Inside the Cotton Market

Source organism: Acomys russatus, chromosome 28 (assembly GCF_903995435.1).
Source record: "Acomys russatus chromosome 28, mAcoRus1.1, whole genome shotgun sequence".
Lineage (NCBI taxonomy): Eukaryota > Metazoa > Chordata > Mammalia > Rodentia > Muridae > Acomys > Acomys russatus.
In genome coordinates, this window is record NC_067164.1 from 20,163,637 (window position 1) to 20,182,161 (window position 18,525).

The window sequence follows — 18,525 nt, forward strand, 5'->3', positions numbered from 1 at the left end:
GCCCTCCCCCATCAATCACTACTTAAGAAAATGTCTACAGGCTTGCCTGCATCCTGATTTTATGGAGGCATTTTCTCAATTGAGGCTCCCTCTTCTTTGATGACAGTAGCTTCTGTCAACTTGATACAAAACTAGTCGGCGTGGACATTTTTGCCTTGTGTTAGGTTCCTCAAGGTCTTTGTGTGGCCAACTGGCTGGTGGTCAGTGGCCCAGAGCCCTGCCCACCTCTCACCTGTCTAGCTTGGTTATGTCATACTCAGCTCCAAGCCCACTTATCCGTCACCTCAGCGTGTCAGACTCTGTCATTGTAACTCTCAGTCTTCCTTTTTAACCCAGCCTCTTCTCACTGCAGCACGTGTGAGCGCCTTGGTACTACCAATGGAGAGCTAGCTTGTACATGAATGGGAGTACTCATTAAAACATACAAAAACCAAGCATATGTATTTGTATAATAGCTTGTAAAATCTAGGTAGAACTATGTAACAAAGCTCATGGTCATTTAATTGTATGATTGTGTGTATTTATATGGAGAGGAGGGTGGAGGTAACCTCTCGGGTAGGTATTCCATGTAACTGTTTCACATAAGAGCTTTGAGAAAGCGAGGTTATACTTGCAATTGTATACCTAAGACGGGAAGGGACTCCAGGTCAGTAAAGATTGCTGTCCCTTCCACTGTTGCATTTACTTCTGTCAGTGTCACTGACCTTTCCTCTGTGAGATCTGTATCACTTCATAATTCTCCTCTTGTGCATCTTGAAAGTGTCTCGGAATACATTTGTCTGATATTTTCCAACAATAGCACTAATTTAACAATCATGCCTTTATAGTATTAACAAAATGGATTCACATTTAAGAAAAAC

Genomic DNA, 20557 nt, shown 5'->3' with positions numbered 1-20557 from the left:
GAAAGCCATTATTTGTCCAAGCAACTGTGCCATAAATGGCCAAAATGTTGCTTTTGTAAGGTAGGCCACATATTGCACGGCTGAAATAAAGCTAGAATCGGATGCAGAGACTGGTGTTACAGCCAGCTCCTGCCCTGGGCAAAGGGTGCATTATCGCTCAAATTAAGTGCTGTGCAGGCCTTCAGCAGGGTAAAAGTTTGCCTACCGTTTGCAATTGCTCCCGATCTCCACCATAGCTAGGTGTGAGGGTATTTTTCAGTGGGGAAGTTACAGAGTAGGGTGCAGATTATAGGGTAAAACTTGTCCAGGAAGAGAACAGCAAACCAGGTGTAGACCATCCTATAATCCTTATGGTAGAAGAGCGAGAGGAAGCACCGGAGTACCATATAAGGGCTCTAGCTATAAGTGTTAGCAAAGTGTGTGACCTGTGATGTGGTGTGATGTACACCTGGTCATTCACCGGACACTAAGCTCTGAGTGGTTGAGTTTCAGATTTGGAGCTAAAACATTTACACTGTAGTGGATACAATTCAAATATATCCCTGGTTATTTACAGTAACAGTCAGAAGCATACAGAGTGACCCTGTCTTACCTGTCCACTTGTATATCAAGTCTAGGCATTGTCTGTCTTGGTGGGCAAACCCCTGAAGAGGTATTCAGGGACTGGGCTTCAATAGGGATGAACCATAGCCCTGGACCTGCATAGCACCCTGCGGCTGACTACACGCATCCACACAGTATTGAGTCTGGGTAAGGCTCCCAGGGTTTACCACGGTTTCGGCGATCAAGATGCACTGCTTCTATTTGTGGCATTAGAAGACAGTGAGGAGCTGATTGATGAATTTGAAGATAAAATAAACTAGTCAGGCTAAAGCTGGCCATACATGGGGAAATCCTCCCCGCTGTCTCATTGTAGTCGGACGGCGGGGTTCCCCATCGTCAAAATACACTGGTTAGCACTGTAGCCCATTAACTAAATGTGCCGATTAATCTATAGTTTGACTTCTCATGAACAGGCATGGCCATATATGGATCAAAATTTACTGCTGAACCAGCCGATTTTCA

Like I mentioned earlier, I have no logical reason to help explain why December cotton closed higher today.  Competing crops were lower, the dollar was higher, weather across the Northern Hemisphere for growing cotton is virtually perfect aside from a dry pocket here or there, demand is still in the dumps, and we have more cotton in the world than we can use up in a year's time with another crop 8 weeks away from harvest.  Now, I don't mean to be that negative or bearish toward prices because the well tested range of .6300 to .6800 is well defined and not in great jeopardy of being violated in the near term.  I just would assume that we would put in a positive gain day on a day where we got help from outside markets.  I guess I would just say that cotton was simply an overachiever on this "No News Wednesday".  Fundamentally, nothing has changed, as I touched on earlier.  Welcomed hot,dry weather is now in place in West Texas where the challenge is accumulating enough heat units on a late but potentially high yielding crop.  The Delta is set for a round of rain that will be welcomed on that acreage, which is very small in numbers but promising in potential.  Scattered showers and high temperatures remain the norm in the Southeastern states.  Perhaps my bearish slant comes from the fact that I can only lay my eyes on the crop in my immediate area and (knock on wood) as we sit here on July 22nd, this crop in our general 3-4 county area holds more promise, yield wise, than I can recall in my 15 seasons back here at the gin, although some of the crop does look late.  There are rumblings of a possible tropical system forming on either side of the Florida peninsula early next week.  As for the Indian monsoonal rains, they are reported to be heavier than normal thus far this week, which should ease moderate concerns regarding that crop.  As for selling state reserves, the Indians are having far greater success in selling their accumulated 2014 crop than the Chinese are in selling 2011 and 2012 reserves.  We will get our weekly export report tomorrow and I would anticipate it being a "non-event" with continued hand to mouth buying by mills but largely devoid of any big sales numbers. For now, I would assume that we will challenge long term support just north of .6300 and I would also assume that level will hold prices and we should float back toward the magnetic axis price that is .6500.  I would say that for now the .6700 to .6800 level is probably unrealistic with regard to pricing and that if anyone was looking to price some cotton, the .6600 to .6650 is likely the realistic upside at the moment.  I will say that if the .6300 area doesn't not hold as support, it could get a little nasty toward the downside as speculators beat a hasty retreat toward the exit.  While I anticipate that happening in due time, I still thing there are too many uncertainties with the size and scope of the US crop for that to happen just yet.  .6300 to .6650, steady as she goes, in all likelihood.